SEO

The big concern for publishers is when AI becomes the journalist

With all the talk of Google Bard and Microsoft’s Bing AI with ChatGPT over the past several days, we all keep thinking more about how search and publishing will change in the future.

As we covered before, content creators are concerned about if there will be ROI in creating content that might not get clicks.

When AI becomes the journalist. While that is a concern, I think the bigger concern is when AI becomes the journalist. When AI can find the sources, track the necessary data, and follow the right people to produce unique, helpful and breaking news stories.

Right now, we see Bing’s interface consume and output amazing and timely answers in its chat interface based on not just what publishers are posting on their own sites but also referencing posts on Twitter from experts in the field. And Microsoft Bing said it is not fast enough at this and it will get faster – faster than it is even now!

AI can do the research. So what if AI can collect expert opinions on a breaking topic from social media? What if AI can make phone calls using technology like Duplex (which closed down)? What if AI can track the data sources that journalists often track to come up with a story faster, better, and more detailed than a human journalist?

The is the concern. I believe that is the true concern with AI. Not that journalists and publications won’t get traffic from search because the links are not just worth clicking on (and yes that is a valid concern). But more so, the AI can write the article on the fly without needing to find what other human journalists have written.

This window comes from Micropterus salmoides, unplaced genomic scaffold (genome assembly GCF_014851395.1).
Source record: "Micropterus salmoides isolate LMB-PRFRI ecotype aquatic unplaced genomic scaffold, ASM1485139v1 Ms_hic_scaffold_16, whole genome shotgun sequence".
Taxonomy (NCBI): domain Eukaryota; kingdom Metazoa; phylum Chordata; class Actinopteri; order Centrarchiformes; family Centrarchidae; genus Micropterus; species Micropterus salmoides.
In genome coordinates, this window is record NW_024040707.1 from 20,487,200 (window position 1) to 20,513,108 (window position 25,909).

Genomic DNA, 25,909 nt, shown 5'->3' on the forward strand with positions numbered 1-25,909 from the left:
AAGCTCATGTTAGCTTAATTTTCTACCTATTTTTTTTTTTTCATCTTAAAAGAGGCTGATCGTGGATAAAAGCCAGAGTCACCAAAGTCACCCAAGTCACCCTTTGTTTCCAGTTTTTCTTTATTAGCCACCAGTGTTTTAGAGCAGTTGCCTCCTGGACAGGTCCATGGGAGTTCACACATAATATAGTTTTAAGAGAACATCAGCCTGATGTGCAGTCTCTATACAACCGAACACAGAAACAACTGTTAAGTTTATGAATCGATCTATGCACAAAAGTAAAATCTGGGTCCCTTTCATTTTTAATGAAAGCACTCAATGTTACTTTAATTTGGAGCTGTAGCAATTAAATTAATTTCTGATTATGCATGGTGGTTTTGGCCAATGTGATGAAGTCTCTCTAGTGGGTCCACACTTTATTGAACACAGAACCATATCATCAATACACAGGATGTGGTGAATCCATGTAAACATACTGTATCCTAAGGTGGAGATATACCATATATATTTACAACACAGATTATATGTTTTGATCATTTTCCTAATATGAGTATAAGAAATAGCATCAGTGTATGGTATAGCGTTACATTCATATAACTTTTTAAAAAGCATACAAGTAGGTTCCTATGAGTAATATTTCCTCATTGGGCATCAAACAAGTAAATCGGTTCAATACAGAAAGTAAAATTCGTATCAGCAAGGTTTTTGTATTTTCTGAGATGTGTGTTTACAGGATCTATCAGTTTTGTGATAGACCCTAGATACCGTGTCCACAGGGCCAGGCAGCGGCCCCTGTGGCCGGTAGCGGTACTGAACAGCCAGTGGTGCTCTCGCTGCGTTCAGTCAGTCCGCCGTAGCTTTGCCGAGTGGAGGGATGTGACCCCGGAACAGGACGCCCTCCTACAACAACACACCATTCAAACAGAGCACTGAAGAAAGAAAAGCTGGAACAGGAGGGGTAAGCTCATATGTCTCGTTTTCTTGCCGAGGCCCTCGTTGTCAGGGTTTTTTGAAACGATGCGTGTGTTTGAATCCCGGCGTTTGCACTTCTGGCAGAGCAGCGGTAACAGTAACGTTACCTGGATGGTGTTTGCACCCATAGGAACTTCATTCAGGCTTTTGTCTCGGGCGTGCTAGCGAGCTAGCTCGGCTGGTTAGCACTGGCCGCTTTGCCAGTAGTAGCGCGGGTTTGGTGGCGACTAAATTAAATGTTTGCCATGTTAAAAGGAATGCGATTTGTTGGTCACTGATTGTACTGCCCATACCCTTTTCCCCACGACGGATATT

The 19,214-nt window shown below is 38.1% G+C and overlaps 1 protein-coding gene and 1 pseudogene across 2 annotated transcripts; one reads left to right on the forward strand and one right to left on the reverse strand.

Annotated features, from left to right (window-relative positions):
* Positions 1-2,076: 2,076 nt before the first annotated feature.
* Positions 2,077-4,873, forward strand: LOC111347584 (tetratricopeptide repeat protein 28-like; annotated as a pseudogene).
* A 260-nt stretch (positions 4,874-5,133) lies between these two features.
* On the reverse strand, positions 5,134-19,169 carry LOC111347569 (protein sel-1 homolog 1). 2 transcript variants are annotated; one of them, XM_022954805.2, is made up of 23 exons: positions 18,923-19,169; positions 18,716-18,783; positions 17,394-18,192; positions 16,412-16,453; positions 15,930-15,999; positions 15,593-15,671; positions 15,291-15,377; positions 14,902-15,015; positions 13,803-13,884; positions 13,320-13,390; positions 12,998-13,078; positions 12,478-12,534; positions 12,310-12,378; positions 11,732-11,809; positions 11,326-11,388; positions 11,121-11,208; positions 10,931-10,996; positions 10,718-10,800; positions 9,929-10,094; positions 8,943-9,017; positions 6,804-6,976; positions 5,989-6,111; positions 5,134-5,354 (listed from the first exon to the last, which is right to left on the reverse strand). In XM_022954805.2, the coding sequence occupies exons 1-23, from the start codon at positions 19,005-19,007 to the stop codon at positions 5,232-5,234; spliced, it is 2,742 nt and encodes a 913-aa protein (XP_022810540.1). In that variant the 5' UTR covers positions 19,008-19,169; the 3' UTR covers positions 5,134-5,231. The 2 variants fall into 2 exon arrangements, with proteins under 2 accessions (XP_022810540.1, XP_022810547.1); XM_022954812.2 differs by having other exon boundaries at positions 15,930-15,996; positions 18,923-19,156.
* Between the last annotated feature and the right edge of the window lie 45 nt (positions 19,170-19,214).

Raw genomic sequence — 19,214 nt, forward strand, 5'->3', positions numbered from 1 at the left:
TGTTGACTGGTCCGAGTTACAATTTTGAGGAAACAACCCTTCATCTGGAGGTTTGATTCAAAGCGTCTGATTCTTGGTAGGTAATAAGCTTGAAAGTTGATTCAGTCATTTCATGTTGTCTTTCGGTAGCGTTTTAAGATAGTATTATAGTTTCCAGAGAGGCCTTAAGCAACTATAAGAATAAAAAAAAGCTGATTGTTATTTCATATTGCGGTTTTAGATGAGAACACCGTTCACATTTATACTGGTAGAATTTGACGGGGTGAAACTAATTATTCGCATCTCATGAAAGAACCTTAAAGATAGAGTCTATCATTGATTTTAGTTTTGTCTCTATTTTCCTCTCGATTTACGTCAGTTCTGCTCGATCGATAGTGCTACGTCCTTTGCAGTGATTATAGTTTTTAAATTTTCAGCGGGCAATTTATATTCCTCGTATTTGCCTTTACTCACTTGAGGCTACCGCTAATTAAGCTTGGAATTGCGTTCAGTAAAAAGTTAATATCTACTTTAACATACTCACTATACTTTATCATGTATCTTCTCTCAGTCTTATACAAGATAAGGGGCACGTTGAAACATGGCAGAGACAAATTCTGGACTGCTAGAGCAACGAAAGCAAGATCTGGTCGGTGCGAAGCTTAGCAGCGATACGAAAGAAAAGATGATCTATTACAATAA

Entertainment matters. So what do we, as publishers, do to make our content something that you, the readers, want to consume and continue to subscribe to? Maybe we need to add an entertainment factor. Maybe we need to add personality and humor, and entertainment into our content, above and beyond what a machine can do at this point in time.

E-E-E-A-T. This gets me thinking, should Google add to their quality raters guidelines a third “E”, not just E-E-A-T but E-E-E-A-T. Should Google add “entertainment” to the list?

  • Entertainment?
  • Experience.
  • Expertise.
  • Authoritativeness.
  • Trustworthiness. 

Don’t we have enough Es by now? Maybe.

But maybe we need to think one step beyond Google. Think about how you can add more value to your content so that readers won’t just find us on search but they will want to become loyal fans – subscribing and continuing to read your content in the future.

Why we care. We need to continue to think about how we, as marketers, continue to innovate and improve our offerings so that both our readers and the searchers want to continue to read, consume and share your content.

This is why I added a video to the top of this page, which is a 90-second clip from my weekly SEO video recap that I publish on YouTube, iTunesApple PodcastsSpotifyGoogle Podcasts or your favorite podcast player.

Postscript – the AI is watching. Within 60 minutes of me publishing, I asked Bing AI Chat about this and it is already citing my post on Twitter and this story about the topic.

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About the author

Barry Schwartz

Barry Schwartz a Contributing Editor to Search Engine Land and a member of the programming team for SMX events. He owns RustyBrick, a NY based web consulting firm. He also runs Search Engine Roundtable, a popular search blog on very advanced SEM topics. Barry can be followed on Twitter here.

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